Controlling the availability of alcohol is vital to reducing the harm it causes to individuals and society.
The licensing system exists because there is a consensus in society that alcohol isn't an ordinary commodity. Although widely consumed and enjoyed by many, alcohol is a substance which causes a great deal of harm to health and society.
To limit the risk of harm, local licensing boards regulate who can sell alcohol, where it can be sold, the conditions of sale, the hours and days of sale, and the number of outlets permitted to sell alcohol.
In Scotland, the steady relaxation of licensing law and practice has led to alcohol being more widely available than ever before. We now have more and bigger capacity premises open for longer and selling more alcohol. There has been a shift towards drinking at home, with 74% of alcohol now sold in shops and supermarkets.
This greater availability of alcohol has been associated with a substantial rise in alcohol consumption and harm.
Licensing boards have to develop a policy statement which sets out the approach they will take when considering applications for licences. This includes how they will promote the 5 licensing objectives:
- preventing crime and disorder
- securing public safety
- preventing public nuisance
- protecting and improving public health
- protecting children from harm
As part of their policy statement, licensing boards also have to assess whether there is 'overprovision' of licensed premises in their area. This assessment includes the number of premises, capacity of premises, type of premises and size of display areas.
If there is overprovision, this means there is a presumption against granting any new licences to sell alcohol in that area. Areas that have found overprovision to some extent include Edinburgh, Dundee and West Dunbartonshire.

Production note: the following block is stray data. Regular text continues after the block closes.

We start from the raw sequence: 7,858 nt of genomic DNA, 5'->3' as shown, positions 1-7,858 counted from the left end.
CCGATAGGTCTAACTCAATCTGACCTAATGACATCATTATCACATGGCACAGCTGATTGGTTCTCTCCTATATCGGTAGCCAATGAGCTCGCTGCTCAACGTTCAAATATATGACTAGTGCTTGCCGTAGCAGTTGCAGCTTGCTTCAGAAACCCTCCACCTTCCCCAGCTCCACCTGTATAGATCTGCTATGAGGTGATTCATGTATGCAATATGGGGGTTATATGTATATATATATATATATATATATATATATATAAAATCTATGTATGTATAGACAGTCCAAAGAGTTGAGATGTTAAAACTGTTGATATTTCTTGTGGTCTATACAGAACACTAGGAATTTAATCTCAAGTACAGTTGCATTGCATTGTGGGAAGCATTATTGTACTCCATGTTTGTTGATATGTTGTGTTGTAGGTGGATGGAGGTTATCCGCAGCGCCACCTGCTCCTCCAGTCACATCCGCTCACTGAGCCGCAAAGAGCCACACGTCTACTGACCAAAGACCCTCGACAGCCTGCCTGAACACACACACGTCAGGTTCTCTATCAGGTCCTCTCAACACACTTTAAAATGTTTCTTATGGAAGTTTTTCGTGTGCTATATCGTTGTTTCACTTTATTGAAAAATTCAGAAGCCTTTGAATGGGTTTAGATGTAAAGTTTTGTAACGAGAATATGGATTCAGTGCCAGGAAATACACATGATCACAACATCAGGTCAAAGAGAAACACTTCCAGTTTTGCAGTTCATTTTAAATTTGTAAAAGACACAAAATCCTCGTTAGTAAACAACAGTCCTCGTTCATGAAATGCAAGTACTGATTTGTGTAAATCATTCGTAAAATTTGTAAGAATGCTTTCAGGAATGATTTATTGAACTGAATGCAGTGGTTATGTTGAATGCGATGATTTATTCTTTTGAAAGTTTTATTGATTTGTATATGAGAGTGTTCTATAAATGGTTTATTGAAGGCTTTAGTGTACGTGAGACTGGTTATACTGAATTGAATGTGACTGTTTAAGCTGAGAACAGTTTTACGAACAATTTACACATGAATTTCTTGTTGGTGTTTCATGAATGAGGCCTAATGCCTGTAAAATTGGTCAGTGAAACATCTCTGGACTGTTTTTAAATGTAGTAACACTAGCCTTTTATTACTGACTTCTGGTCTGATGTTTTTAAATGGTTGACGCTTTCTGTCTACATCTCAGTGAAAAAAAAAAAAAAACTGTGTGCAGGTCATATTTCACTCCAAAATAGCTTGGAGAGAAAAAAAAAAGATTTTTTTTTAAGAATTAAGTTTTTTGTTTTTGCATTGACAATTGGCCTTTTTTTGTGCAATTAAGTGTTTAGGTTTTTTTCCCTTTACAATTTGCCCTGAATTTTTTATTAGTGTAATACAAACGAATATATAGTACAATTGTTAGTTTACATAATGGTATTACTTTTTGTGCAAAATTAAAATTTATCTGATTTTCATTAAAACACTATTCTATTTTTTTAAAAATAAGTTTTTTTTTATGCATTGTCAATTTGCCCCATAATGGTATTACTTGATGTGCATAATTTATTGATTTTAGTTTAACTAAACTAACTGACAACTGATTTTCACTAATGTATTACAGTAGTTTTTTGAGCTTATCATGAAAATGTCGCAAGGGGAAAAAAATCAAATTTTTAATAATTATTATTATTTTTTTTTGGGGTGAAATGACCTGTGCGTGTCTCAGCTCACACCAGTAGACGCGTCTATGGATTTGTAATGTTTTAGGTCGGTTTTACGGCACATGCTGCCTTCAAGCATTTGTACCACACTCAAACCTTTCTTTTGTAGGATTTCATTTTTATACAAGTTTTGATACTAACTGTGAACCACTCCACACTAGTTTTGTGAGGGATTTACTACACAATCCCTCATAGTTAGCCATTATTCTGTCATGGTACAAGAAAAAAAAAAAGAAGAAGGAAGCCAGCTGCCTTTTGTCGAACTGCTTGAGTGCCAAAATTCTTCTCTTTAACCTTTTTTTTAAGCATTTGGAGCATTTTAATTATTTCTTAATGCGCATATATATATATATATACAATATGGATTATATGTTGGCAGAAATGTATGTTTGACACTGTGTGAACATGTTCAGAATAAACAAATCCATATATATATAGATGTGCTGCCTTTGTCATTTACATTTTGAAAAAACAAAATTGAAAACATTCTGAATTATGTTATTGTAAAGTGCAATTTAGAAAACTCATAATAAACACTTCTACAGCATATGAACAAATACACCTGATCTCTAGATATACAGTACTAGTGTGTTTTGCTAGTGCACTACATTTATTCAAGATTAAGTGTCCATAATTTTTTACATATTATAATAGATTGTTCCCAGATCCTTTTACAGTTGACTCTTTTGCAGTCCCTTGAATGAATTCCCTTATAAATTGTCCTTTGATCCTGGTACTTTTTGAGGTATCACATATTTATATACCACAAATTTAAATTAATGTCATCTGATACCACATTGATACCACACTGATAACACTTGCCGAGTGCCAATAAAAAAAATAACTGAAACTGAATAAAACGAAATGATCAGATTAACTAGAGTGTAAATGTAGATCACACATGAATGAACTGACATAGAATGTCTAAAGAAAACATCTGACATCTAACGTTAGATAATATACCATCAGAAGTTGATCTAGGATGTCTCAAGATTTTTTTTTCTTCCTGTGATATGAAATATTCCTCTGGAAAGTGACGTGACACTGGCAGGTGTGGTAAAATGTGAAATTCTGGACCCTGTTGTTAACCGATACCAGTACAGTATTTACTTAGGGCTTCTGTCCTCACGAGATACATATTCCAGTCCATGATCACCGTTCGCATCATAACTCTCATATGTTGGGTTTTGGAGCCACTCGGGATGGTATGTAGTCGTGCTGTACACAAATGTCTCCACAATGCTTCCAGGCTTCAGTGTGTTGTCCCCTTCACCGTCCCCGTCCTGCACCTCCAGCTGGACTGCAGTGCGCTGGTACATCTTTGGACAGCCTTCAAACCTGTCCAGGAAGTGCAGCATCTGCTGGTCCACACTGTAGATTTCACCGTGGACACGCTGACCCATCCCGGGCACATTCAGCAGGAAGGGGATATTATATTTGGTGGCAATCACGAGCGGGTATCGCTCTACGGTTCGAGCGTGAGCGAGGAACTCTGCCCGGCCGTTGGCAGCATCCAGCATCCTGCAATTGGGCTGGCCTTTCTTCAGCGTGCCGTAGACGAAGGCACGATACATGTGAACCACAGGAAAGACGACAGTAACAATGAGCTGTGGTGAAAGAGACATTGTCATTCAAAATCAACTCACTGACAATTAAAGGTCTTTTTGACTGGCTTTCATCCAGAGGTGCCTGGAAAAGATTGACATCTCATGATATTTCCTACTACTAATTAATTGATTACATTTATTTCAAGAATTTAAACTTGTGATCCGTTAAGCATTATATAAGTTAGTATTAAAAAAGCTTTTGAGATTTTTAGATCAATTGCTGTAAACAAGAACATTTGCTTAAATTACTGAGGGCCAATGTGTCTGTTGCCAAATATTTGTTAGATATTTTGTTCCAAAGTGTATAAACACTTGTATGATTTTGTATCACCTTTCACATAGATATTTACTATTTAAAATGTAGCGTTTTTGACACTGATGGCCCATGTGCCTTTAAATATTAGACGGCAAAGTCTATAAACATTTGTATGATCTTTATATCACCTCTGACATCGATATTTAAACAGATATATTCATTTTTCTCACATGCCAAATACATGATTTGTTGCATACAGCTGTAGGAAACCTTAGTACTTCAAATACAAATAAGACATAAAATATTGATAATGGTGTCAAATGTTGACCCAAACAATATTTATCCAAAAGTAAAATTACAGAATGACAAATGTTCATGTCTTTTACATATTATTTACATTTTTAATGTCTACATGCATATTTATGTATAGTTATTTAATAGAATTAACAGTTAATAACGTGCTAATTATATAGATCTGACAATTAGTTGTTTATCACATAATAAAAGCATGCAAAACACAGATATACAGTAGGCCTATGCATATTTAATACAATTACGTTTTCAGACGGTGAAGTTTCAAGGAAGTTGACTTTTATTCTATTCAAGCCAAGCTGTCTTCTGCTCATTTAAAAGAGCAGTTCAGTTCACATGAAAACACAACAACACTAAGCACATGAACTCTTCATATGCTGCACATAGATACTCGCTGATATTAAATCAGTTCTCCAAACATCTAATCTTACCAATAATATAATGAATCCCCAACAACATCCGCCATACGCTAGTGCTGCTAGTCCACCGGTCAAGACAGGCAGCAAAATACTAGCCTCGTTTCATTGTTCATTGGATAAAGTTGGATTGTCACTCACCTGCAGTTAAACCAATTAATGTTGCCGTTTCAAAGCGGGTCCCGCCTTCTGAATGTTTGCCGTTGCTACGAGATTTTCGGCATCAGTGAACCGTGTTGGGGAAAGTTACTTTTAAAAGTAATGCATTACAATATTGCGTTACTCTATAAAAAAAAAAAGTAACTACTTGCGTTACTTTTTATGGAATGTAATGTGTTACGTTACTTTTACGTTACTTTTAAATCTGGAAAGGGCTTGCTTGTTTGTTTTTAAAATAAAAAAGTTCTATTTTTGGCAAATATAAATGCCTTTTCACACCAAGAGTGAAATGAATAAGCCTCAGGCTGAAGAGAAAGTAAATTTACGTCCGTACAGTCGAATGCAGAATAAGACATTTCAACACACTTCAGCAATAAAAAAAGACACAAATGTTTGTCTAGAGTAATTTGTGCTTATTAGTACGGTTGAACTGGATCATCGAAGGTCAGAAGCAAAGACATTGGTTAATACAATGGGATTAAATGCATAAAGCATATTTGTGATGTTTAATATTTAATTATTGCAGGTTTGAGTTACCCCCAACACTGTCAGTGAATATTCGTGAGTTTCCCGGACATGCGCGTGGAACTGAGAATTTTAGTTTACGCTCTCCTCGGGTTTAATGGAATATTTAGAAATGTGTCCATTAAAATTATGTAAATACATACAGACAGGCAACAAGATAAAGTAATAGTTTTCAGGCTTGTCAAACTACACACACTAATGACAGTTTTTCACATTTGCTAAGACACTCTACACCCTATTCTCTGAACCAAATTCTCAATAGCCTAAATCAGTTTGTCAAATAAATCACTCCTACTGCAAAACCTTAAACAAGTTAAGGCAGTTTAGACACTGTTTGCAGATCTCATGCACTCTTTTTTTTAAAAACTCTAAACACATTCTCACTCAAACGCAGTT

Local licensing forums
If you're concerned about the impact of alcohol in your community, why not find out more about your local licensing forum? Every Council in Scotland has established a forum to review how licensing is operating in their area, make recommendations to the licensing board, and link the people affected by licensing decisions with the decision makers. Details will be on your local Council's website.
Alcohol outlet density and harm research
Alcohol Focus Scotland commissioned CRESH at the Universities of Edinburgh and Glasgow to investigate whether alcohol-related illnesses and deaths across Scotland were related to the local availability of alcohol outlets.
The research showed that across Scotland, alcohol-related hospital stays and deaths were higher in areas with higher alcohol outlet availability.
We also wanted to find out what the relationship was like between alcohol outlet availability and harm at local level. The Scotland report and local factsheets are available in the resources section.